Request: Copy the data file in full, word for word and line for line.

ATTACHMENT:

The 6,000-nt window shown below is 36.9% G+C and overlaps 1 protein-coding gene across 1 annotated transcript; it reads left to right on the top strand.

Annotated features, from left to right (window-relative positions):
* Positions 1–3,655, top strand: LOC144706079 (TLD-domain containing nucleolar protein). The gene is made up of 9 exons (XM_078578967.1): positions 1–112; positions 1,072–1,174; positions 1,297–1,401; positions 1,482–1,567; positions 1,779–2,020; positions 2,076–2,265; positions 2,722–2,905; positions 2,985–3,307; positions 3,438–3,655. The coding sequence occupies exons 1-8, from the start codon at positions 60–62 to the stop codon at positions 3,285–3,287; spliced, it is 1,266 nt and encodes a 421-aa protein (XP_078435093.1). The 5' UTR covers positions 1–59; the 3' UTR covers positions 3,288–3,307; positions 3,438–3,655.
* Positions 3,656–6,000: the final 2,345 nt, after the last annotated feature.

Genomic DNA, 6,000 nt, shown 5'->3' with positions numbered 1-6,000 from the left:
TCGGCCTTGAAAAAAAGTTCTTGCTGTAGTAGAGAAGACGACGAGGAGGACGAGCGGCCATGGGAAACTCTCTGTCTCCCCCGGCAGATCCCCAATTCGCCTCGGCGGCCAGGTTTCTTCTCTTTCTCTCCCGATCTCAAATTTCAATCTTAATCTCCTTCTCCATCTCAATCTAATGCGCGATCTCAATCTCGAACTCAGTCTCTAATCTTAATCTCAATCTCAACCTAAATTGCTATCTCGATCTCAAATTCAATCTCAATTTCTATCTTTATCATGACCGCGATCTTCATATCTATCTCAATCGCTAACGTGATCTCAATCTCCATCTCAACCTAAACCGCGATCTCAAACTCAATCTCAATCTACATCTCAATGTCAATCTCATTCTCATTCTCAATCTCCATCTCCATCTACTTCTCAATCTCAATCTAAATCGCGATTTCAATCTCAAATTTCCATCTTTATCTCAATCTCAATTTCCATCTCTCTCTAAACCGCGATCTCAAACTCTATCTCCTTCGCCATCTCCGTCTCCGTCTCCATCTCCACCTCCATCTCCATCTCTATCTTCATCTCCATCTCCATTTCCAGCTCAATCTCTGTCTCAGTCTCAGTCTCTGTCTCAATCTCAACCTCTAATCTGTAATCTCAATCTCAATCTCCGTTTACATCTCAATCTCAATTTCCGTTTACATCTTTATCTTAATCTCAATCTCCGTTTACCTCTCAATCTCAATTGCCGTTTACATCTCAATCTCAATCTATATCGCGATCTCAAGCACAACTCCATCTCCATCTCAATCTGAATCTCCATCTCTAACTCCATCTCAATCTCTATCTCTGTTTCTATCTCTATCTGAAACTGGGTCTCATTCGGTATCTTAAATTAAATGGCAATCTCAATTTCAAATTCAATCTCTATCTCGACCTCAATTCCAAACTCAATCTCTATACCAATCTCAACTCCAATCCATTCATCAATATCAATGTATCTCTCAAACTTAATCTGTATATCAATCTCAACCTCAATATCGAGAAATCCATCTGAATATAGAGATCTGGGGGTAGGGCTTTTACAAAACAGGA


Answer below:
The 6,000-nt window shown below is 36.9% G+C and overlaps 1 protein-coding gene across 1 annotated transcript; it reads left to right on the top strand.

Annotated features, from left to right (window-relative positions):
* Positions 1–3,655, top strand: LOC144706079 (TLD-domain containing nucleolar protein). The gene is made up of 9 exons (XM_078578967.1): positions 1–112; positions 1,072–1,174; positions 1,297–1,401; positions 1,482–1,567; positions 1,779–2,020; positions 2,076–2,265; positions 2,722–2,905; positions 2,985–3,307; positions 3,438–3,655. The coding sequence occupies exons 1-8, from the start codon at positions 60–62 to the stop codon at positions 3,285–3,287; spliced, it is 1,266 nt and encodes a 421-aa protein (XP_078435093.1). The 5' UTR covers positions 1–59; the 3' UTR covers positions 3,288–3,307; positions 3,438–3,655.
* Positions 3,656–6,000: the final 2,345 nt, after the last annotated feature.

Genomic DNA, 6,000 nt, shown 5'->3' with positions numbered 1-6,000 from the left:
TCGGCCTTGAAAAAAAGTTCTTGCTGTAGTAGAGAAGACGACGAGGAGGACGAGCGGCCATGGGAAACTCTCTGTCTCCCCCGGCAGATCCCCAATTCGCCTCGGCGGCCAGGTTTCTTCTCTTTCTCTCCCGATCTCAAATTTCAATCTTAATCTCCTTCTCCATCTCAATCTAATGCGCGATCTCAATCTCGAACTCAGTCTCTAATCTTAATCTCAATCTCAACCTAAATTGCTATCTCGATCTCAAATTCAATCTCAATTTCTATCTTTATCATGACCGCGATCTTCATATCTATCTCAATCGCTAACGTGATCTCAATCTCCATCTCAACCTAAACCGCGATCTCAAACTCAATCTCAATCTACATCTCAATGTCAATCTCATTCTCATTCTCAATCTCCATCTCCATCTACTTCTCAATCTCAATCTAAATCGCGATTTCAATCTCAAATTTCCATCTTTATCTCAATCTCAATTTCCATCTCTCTCTAAACCGCGATCTCAAACTCTATCTCCTTCGCCATCTCCGTCTCCGTCTCCATCTCCACCTCCATCTCCATCTCTATCTTCATCTCCATCTCCATTTCCAGCTCAATCTCTGTCTCAGTCTCAGTCTCTGTCTCAATCTCAACCTCTAATCTGTAATCTCAATCTCAATCTCCGTTTACATCTCAATCTCAATTTCCGTTTACATCTTTATCTTAATCTCAATCTCCGTTTACCTCTCAATCTCAATTGCCGTTTACATCTCAATCTCAATCTATATCGCGATCTCAAGCACAACTCCATCTCCATCTCAATCTGAATCTCCATCTCTAACTCCATCTCAATCTCTATCTCTGTTTCTATCTCTATCTGAAACTGGGTCTCATTCGGTATCTTAAATTAAATGGCAATCTCAATTTCAAATTCAATCTCTATCTCGACCTCAATTCCAAACTCAATCTCTATACCAATCTCAACTCCAATCCATTCATCAATATCAATGTATCTCTCAAACTTAATCTGTATATCAATCTCAACCTCAATATCGAGAAATCCATCTGAATATAGAGATCTGGGGGTAGGGCTTTTACAAAACAGGA